Texas Business Lobby Urges Selling Future Earnings on Tobacco Settlement

Mar. 16-AUSTIN, Texas-With Texas facing a $9.9 billion budget shortfall, the

head of the state’s largest business lobby is pushing what he calls a

sure-fire way to pay the bills without raising taxes.

Sell the future earnings on the state’s $17.3 billion settlement with the

nation’s largest tobacco companies for a lump-sum payment of up to $5 billion,

said Bill Hammond, president of the Texas Association of Business.

“It’s like the cash-option on a winning lotto ticket,” said Hammond, whose

organization boasts 140,000 Texas employers. “You take a lump sum upfront.”

But Peggy Venable, director of the equally conservative Texas Citizens for a

Sound Economy, calls Hammond’s suggestion a smoke screen.

“This is not the time for smoke-and-mirror gimmicks,” Venable said. “This is

the time for lawmakers to get serious about making the budget cuts we need to

put the state back in the business of providing the core services and look for

ways to keep paying for programs that might need to be re-evaluated.”

State leaders are scrambling for ways to bridge the massive deficit for the

two-year budget cycle that begins Sept. 1. The state’s Republican leaders –

Gov. Rick Perry, Lt. Gov. David Dewhurst and House Speaker Tom Craddick – have

handed down the message that they would not support any new taxes. But they

have also said that they plan to protect what they call the state’s core


Dewhurst, who presides over the Texas Senate, acknowledged last week that

lawmakers are going to have to find what he calls nontax revenue sources to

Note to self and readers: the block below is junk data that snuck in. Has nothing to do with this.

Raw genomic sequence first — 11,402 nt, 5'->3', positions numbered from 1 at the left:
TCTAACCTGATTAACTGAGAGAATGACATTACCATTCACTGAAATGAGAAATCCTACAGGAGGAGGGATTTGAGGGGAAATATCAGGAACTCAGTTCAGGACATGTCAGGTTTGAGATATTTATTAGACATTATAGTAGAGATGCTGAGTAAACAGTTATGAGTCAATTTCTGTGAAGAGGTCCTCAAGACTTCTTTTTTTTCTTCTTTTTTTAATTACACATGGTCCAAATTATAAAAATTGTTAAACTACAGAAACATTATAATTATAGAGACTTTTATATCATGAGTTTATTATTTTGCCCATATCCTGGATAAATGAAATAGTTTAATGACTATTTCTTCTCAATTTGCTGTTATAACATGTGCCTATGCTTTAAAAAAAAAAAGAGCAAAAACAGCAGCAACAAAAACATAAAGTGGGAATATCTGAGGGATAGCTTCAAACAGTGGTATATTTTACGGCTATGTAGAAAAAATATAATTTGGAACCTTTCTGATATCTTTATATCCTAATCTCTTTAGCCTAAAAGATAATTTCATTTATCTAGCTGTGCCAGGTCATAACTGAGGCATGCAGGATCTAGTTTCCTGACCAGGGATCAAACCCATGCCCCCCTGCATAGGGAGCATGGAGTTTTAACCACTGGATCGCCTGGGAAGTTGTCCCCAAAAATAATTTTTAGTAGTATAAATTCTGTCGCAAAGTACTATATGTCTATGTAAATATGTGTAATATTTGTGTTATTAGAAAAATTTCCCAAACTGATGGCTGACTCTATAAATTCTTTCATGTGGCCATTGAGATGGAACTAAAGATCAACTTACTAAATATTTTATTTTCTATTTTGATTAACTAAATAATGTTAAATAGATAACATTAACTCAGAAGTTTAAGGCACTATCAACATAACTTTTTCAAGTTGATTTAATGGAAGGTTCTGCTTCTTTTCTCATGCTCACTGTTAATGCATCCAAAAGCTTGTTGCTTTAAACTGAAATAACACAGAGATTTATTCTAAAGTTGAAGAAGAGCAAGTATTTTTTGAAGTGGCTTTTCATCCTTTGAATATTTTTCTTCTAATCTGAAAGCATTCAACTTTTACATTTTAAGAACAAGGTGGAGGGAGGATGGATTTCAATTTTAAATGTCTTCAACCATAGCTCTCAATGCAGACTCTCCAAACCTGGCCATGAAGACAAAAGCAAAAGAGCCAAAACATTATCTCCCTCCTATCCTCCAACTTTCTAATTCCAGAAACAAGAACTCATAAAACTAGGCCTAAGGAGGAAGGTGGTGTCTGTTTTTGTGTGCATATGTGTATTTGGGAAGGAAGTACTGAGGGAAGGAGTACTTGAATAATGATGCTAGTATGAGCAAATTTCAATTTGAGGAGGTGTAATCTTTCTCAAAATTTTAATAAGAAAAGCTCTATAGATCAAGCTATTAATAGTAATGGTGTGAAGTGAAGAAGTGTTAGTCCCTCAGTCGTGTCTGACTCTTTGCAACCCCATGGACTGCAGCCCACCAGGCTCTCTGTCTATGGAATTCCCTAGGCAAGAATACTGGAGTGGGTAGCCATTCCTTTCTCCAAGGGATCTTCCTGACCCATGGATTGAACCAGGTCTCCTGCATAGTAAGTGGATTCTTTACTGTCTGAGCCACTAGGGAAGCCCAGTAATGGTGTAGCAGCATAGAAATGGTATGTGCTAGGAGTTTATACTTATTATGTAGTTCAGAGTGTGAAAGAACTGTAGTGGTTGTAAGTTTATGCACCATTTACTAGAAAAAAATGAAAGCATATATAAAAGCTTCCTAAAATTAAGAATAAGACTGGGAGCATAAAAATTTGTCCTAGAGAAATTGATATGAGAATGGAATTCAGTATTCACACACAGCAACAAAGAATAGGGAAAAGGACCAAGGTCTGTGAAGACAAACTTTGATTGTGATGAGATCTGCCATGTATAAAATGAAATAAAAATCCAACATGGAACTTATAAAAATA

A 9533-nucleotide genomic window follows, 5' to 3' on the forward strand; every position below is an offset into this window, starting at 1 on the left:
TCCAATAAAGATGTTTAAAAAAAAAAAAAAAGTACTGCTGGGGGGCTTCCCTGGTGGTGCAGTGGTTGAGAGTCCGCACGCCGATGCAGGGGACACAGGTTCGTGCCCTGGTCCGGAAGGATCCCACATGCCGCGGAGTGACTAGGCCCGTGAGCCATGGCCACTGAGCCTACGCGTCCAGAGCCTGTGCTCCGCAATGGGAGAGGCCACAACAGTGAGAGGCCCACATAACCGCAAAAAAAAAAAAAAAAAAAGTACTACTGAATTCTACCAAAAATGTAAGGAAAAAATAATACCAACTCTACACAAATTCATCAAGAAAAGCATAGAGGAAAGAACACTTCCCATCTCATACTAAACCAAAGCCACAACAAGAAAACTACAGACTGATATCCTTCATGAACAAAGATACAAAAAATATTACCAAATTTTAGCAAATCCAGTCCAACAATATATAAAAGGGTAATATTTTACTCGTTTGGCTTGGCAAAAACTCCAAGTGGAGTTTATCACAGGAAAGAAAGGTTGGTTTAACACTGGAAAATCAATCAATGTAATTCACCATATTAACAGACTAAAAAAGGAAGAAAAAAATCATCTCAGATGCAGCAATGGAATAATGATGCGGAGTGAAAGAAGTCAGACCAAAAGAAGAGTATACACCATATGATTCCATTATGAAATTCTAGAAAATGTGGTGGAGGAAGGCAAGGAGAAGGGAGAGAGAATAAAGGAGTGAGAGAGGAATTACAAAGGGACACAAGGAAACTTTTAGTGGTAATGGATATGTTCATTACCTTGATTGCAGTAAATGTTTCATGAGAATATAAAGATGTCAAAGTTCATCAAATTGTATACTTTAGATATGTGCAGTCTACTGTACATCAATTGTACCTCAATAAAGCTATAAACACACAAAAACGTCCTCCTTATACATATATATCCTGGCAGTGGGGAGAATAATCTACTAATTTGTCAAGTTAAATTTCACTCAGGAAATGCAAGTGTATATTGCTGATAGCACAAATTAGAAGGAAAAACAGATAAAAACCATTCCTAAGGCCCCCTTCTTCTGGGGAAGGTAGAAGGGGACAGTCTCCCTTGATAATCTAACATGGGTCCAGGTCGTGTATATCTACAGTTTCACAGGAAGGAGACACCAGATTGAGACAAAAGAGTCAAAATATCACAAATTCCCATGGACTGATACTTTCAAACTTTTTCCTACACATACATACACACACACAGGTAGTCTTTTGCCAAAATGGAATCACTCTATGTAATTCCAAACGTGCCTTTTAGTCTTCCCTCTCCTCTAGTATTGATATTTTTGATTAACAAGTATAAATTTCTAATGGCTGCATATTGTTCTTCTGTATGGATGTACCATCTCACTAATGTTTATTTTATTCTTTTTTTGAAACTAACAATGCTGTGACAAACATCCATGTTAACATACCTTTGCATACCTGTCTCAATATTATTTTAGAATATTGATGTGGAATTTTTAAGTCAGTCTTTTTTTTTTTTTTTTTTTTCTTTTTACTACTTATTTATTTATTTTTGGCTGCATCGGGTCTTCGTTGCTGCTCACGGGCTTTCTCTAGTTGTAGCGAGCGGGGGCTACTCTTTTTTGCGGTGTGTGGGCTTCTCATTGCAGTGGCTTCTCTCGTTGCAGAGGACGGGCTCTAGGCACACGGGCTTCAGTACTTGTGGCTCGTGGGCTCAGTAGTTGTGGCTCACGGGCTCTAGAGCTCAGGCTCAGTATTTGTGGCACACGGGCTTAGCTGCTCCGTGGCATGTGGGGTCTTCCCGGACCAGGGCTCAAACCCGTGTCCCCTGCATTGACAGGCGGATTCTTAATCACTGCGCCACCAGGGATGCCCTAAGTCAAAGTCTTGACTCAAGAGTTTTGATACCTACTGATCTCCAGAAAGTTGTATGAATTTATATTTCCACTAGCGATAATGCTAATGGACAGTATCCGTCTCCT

avoid deep and painful cuts in social programs.

Texas’ 1998 settlement with Big Tobacco calls for the companies to make annual

payments to the state of about $500 million. The exact number depends on a

variety of factors, including the rate of tobacco consumption in the state.

Hammond’s organization estimates that the state could bring in as much as $5

billion by selling the future tobacco earnings. Dewhurst said that lawmakers

ought to take a close look at the idea.

“That could be a possibility,” Dewhurst told reporters recently. “I don’t want

to get out front and prejudge where [lawmakers] might end up. But in the

numbers I have looked at [to balance the budget], that has been included.”

Several states, including California, New Jersey and Washington, have sold at

least a portion of their tobacco settlements. Wisconsin has sold its $5.9

billion settlement for $1.3 billion to alleviate a severe cash crunch.

Texas lawmakers used the initial installments to establish a variety of

endowments for health-related projects and to combat youth smoking. But the

lion’s share of the tobacco money has been earmarked for the Children’s Health

Insurance Program, which provides health coverage for children in low-income

working families.

Joel Spivak, spokesman for the Campaign for Tobacco-Free Kids, said that

selling the settlement’s future earnings would undermine those programs. And

he rejected the comparison to a lump-sum lottery payout, noting that someone

who claims the million-doller prize is set for life, while $5 billion would

barely pay the state’s bills for a month.

“We take a very dim view of it,” Spivak said. “You take a short-term gain, for

what? Pennies on the dollar. And once that money’s gone, it ain’t coming


Hammond said that if the Legislature chooses to raise taxes instead of selling

the tobacco settlement, Texans will always be on the hook.

“Economic downturns are temporary,” he said. “Tax increases are forever.”

Hammond argued that the state could sell just a portion of the future

earnings, or it could invest some of the proceeds in a trust fund.

“You don’t have to spend it all,” he said. “You could spend some and put the

rest into an endowment. The earnings from the endowment could be used in

future years.

“The upside is, you get the state out of the business of betting on tobacco